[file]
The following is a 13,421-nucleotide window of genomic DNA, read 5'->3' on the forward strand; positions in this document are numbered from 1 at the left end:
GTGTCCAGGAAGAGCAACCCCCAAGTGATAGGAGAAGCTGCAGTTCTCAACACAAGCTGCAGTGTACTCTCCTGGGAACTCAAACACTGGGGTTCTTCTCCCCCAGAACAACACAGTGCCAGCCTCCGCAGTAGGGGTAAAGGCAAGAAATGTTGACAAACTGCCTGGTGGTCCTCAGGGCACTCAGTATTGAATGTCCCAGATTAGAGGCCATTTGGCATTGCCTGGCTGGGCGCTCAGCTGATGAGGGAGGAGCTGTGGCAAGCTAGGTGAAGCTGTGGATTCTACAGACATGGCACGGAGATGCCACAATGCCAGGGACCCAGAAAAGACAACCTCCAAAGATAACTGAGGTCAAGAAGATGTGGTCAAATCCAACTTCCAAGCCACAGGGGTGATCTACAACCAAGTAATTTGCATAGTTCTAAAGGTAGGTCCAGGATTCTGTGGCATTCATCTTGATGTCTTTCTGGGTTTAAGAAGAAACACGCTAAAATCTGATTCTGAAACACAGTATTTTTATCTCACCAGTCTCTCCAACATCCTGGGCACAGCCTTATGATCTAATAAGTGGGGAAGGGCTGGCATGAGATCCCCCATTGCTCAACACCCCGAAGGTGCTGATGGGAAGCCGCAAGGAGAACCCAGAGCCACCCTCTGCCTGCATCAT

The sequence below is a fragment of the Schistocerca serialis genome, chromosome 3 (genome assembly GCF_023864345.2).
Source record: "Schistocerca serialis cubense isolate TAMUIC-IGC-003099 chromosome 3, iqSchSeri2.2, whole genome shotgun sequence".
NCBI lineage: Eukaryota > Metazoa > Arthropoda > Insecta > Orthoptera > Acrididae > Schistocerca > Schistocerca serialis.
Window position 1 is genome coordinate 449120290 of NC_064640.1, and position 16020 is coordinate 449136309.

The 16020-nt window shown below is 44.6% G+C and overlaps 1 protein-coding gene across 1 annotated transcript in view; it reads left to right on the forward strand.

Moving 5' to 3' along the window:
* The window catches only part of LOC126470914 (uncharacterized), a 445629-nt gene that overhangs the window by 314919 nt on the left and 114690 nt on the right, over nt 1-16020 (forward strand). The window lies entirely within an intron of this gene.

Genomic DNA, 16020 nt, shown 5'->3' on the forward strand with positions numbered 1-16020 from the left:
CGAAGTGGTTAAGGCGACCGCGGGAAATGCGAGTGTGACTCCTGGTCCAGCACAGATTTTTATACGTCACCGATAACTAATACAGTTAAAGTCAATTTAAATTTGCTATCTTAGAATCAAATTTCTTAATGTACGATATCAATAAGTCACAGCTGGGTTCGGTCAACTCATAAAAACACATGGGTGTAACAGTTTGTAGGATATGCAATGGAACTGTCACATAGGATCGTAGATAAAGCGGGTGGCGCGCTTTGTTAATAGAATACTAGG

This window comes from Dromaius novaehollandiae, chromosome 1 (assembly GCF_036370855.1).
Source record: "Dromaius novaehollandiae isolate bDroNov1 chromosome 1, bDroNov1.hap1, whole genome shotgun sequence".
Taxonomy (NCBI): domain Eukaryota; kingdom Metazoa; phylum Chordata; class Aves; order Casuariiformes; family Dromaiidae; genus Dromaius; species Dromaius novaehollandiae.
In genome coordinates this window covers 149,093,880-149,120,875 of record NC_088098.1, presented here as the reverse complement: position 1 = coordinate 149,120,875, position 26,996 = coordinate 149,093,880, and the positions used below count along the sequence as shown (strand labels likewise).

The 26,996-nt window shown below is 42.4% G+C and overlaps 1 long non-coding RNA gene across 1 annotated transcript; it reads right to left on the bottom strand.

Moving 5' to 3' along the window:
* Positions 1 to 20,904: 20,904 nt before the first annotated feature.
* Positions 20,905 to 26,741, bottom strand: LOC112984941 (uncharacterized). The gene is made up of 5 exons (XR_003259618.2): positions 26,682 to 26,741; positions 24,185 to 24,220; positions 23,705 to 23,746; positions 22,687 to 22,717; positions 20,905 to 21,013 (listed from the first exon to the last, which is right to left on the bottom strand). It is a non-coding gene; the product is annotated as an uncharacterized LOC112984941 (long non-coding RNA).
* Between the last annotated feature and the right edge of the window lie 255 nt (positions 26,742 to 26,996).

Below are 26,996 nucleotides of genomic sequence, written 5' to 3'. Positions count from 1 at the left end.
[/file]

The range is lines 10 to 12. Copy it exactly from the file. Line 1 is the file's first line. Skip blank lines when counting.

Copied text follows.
Genomic DNA, 16020 nt, shown 5'->3' on the forward strand with positions numbered 1-16020 from the left:
CGAAGTGGTTAAGGCGACCGCGGGAAATGCGAGTGTGACTCCTGGTCCAGCACAGATTTTTATACGTCACCGATAACTAATACAGTTAAAGTCAATTTAAATTTGCTATCTTAGAATCAAATTTCTTAATGTACGATATCAATAAGTCACAGCTGGGTTCGGTCAACTCATAAAAACACATGGGTGTAACAGTTTGTAGGATATGCAATGGAACTGTCACATAGGATCGTAGATAAAGCGGGTGGCGCGCTTTGTTAATAGAATACTAGG

This window comes from Dromaius novaehollandiae, chromosome 1 (assembly GCF_036370855.1).